The House Education Committee has approved HB 65, the bill sponsored by its chairman, Rep. Reed DeMordaunt, R-Eagle, and Senate Education Chairman John Goedde, R-Coeur d’Alene, to restore funding for the current year back to the public school budget despite program eliminations due to the defeat of Propositions 1, 2 and 3 in the November election. “I put this before you at this point in time to allow our school districts to have the funds they need in order to meet the expectations that we already set for them,” DeMordaunt told the committee.
The bill is complex, restoring some items but not others; the bottom line is a small increase for schools this year rather than a potential loss of $30 million. Rep. Pete Nielsen, R-Mountain Home, said, “I ‘m a little bit surprised that we don’t have some people coming in here and saying thank you.”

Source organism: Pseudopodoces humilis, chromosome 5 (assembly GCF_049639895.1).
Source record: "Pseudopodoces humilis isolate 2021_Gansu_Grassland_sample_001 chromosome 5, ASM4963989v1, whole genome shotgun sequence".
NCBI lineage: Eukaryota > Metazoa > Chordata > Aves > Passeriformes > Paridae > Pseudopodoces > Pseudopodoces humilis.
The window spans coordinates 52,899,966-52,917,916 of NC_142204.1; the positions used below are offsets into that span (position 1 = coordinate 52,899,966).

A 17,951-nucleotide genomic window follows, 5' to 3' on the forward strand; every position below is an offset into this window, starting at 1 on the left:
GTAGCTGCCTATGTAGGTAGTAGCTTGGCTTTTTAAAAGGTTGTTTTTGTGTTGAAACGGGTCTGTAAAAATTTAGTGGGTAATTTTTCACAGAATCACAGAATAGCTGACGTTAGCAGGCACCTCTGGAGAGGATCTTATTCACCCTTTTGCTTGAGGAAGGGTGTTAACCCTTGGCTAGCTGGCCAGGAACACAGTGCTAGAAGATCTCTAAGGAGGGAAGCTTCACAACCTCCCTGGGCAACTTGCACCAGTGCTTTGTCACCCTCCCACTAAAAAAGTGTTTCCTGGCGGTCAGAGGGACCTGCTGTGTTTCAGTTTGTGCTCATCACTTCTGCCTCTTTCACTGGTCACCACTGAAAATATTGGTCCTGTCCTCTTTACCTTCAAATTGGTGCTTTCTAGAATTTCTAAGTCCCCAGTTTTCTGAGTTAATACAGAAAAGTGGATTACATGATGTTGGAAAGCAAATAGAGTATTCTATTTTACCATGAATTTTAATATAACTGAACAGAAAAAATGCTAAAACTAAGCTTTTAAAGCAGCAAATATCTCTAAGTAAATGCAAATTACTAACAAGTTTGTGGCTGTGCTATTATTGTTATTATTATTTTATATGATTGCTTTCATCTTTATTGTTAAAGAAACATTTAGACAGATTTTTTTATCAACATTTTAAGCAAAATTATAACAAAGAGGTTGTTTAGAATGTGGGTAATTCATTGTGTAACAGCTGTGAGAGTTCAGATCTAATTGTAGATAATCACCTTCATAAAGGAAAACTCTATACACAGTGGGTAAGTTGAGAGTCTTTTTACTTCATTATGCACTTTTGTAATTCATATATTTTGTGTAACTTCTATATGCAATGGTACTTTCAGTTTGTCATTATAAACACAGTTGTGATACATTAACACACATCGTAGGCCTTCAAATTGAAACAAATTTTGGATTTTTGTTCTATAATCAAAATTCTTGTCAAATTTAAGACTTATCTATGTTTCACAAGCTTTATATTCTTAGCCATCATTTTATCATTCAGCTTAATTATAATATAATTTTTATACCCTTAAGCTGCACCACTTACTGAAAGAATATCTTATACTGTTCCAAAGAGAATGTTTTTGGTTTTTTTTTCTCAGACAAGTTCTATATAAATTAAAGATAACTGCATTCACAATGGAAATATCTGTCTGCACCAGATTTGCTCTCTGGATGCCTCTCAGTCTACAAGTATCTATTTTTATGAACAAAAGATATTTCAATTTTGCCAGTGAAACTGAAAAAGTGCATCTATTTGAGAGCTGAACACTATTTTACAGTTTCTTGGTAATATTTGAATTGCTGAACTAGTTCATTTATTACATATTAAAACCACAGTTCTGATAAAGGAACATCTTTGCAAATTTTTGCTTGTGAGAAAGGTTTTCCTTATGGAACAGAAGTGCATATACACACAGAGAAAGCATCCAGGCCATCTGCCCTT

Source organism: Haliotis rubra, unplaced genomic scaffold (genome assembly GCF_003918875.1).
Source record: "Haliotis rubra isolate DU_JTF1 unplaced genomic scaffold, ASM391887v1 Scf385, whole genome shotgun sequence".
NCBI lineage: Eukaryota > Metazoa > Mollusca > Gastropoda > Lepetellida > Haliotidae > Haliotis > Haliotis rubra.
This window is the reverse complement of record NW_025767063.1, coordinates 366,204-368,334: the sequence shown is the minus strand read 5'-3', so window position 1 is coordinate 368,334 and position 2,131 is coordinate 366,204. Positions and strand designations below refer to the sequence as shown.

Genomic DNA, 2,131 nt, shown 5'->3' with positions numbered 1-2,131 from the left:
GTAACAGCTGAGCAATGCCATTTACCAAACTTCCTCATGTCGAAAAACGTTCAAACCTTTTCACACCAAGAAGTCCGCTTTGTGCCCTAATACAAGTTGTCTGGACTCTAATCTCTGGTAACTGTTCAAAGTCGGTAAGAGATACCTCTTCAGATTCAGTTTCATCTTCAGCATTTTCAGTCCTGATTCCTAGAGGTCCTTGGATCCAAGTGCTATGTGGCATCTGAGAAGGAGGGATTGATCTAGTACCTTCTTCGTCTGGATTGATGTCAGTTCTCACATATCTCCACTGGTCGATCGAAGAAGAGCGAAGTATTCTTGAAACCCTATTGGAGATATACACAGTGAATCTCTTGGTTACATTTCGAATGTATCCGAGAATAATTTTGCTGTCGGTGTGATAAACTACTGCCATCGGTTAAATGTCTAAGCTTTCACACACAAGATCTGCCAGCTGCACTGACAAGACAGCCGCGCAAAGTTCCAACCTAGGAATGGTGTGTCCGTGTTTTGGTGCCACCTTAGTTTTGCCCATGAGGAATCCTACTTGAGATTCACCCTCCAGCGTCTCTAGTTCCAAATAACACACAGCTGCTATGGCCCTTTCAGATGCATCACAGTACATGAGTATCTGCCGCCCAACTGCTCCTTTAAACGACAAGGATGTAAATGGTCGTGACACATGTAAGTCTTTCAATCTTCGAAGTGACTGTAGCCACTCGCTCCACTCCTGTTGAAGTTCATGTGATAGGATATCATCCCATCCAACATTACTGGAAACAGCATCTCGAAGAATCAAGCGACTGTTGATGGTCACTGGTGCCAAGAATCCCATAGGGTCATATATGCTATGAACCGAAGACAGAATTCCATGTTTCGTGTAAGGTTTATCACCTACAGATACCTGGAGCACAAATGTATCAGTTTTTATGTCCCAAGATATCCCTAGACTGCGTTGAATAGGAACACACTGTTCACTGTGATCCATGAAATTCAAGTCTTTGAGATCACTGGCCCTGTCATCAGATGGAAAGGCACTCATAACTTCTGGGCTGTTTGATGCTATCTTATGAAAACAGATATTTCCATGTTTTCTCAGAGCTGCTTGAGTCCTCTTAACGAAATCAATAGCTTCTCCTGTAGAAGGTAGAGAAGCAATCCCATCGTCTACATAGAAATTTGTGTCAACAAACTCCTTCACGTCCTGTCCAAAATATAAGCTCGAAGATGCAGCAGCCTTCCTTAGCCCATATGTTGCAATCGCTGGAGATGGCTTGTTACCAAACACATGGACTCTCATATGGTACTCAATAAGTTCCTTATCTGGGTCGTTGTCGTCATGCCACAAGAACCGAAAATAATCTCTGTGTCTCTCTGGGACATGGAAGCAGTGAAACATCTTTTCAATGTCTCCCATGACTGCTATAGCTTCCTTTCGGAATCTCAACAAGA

Rep. Donna Pence, D-Gooding, said, “This bill was necessary. … There were unintended consequences, and there always are. … We really needed to come in and do these things to hold our school districts, make them whole. Because there were some really tough things – well, impossible things if that money was not put back. … They can’t meet their obligations, and we can’t do that to them.”
Among other provisions, the bill restores funding for additional math and science teachers added this year; covers costs for students already enrolled in dual courses; shifts $2.5 million tabbed for laptop computers into technology-related professional development for teachers; and restores funding for payments to teachers who achieve national board certification. The bill now moves to the full House for debate. Without it, those funds would have sat unallocated in the school budget, and flowed, at the end of the year, into the public education stabilization fund, a savings account for schools.